Free Agency starts on Tuesday, March 11th, but teams can already start negotiating with upcoming free agents. Will the Eagles be big spenders? Possibly, but I certainly would be surprised. Last year’s under-the-radar plan of adding guys like Connor Barwin, Bradley Fletcher and Donnie Jones to the mix sure seemed like a better strategy than 2011’s Dream-Team nightmare.
That said, Free Agency is overrated. The best teams draft well, keep their players happy and lock their best guys up long term in their primes. The Eagles re-signed five of their guys before Free Agency. Let’s rank the quality of those moves:
1. C – Jason Kelce – 7 years, $37.5 million, $13 million guaranteed
Kelce and his Baratheon-level beard are just 26 years old. 7-year deals in baseball, hoops and hockey are really dumb. But in football, the length of contracts aren’t guaranteed. And even if they were, Kelce’s new deal would keep him in Philly until he’s 33. Offensive Lineman typically age a little slower than skill players, so barring a slew of injuries, Kelce should be a pretty nice player throughout that deal. At worst, Kelce is a solid starting Center. At best, he could be Jeff Saturday.
I’ll admit, I had my doubts this year about Kelce. The Eagles started Kelce during his rookie year in 2011 because he was smaller and more athletic than Jamaal Jackson, and that’s what aged Lumberjack-Dexter lookalike Howard Mudd wanted in his lineman. He had a good year, but got hurt in his second season. A change of scheme while recovering from a torn MCL? Yeah, call me a skeptic. But he proved me wrong and took a major step forward while anchoring one of the best O-Lines in football. At just over $5.3 million per year, that’s a nice gamble on All-Pro potential.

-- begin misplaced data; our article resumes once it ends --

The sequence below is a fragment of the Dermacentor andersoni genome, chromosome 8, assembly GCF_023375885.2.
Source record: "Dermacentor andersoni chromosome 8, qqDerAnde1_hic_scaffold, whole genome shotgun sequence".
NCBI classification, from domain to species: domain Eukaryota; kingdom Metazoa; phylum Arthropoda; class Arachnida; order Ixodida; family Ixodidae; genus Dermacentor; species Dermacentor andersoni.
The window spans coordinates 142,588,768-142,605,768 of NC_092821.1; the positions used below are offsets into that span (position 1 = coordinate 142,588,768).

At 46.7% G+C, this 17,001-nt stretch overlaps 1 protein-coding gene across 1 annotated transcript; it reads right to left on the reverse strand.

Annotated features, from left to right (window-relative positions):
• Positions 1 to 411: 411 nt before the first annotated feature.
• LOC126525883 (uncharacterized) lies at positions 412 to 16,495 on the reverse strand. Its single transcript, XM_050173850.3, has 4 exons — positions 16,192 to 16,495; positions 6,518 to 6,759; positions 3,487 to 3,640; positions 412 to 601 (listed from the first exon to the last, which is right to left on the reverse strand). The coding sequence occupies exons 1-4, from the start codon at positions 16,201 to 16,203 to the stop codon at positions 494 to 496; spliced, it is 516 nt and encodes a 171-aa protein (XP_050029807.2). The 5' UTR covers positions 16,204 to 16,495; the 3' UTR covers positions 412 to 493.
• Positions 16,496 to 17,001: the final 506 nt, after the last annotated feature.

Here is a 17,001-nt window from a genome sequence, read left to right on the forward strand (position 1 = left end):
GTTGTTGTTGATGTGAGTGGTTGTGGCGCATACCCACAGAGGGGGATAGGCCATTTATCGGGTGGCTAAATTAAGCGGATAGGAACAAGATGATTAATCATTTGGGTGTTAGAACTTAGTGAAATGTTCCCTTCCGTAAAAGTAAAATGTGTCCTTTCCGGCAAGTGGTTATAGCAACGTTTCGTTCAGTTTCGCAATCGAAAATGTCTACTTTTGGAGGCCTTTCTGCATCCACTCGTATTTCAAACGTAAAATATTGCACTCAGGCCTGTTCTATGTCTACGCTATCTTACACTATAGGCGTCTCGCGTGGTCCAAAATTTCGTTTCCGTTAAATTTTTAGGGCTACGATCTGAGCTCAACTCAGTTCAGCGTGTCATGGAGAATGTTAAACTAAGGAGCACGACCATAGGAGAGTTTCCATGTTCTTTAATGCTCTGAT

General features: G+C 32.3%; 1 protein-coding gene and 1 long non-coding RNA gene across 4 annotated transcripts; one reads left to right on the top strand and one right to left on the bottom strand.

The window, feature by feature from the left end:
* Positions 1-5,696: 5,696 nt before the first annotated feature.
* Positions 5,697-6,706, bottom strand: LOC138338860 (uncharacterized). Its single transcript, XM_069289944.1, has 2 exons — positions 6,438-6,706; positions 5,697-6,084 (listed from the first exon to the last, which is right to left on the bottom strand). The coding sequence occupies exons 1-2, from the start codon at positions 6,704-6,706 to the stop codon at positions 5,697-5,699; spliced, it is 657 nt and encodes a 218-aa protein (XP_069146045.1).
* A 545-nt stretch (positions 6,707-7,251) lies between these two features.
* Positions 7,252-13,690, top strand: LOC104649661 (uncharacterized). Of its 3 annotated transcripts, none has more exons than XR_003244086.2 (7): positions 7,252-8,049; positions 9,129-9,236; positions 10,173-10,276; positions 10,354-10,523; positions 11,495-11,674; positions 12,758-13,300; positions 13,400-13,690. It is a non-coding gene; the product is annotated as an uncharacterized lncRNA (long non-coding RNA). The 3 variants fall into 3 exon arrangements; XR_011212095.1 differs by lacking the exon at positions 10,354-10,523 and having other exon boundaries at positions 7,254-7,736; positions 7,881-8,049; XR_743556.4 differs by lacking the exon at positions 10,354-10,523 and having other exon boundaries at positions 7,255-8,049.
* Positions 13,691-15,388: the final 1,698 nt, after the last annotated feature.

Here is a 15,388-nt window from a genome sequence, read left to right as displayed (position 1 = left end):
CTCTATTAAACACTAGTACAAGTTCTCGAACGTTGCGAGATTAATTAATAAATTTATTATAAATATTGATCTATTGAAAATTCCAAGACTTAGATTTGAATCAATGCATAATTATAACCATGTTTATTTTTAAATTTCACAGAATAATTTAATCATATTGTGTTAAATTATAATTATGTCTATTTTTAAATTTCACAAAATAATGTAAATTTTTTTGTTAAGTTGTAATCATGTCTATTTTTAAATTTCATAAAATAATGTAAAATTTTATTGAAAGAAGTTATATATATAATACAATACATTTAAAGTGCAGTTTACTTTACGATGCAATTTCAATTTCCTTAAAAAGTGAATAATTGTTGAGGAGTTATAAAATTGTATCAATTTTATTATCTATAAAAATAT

2. DL – Cedric Thornton – 1 year, $645,000
Not really a free agent, since Ced would have been forced to RETIRE had he not accepted the Eagles offer due to a new rule from the 2011 CBA (The players got creamed in the 2011 NFL lockout). But still, it was a move the Eagles made and while a no-brainer, it was a good one. Ced Thornton lucked-out quite nicely when Billy Davis and his 3-4 scheme came to town. A try-hard backup DT in Juan Castillo/Todd Bowles/Jim Washburn/Krusty the Klown’s Wide-9 scheme, Thornton was pretty much handed a starting spot in the new scheme and performed really well. In fact, Thornton was a top-5 run stopping DE by most advanced stats.
Is Ced the answer opposite Fletcher Cox? I don’t know, maybe? I don’t think he has star potential, but he’s a 3-4 DE. Don’t let J.J. Watt and Muhammad Wilkerson fool you, that is not typically a glamor job. Guys like Marcus Spears, Ty Warren and Antonio Smith were very strong 3-4 DEs that were valuable for their teams without becoming anything close to stars. I think Thornton is in that mold. For an overachiever like Thornton, I think a decent payday is on the horizon. Make him earn it next year!
3. WR – Jeremy Maclin – 1 year, $6 million
I thought it was really interesting that it was MACLIN’S camp, and not the Eagles, who insisted on a one-year deal. I thought this negotiation was fascinating. The Eagles were clearly looking to capitalize on Maclin’s insecurity about his knee to lock in a lowball long-term deal. But I think the fact that Howie Roseman was willing to go long-term, and the Maclin camp’s insistence on a prove-it deal in 2014 tells me they feel very good about the knee.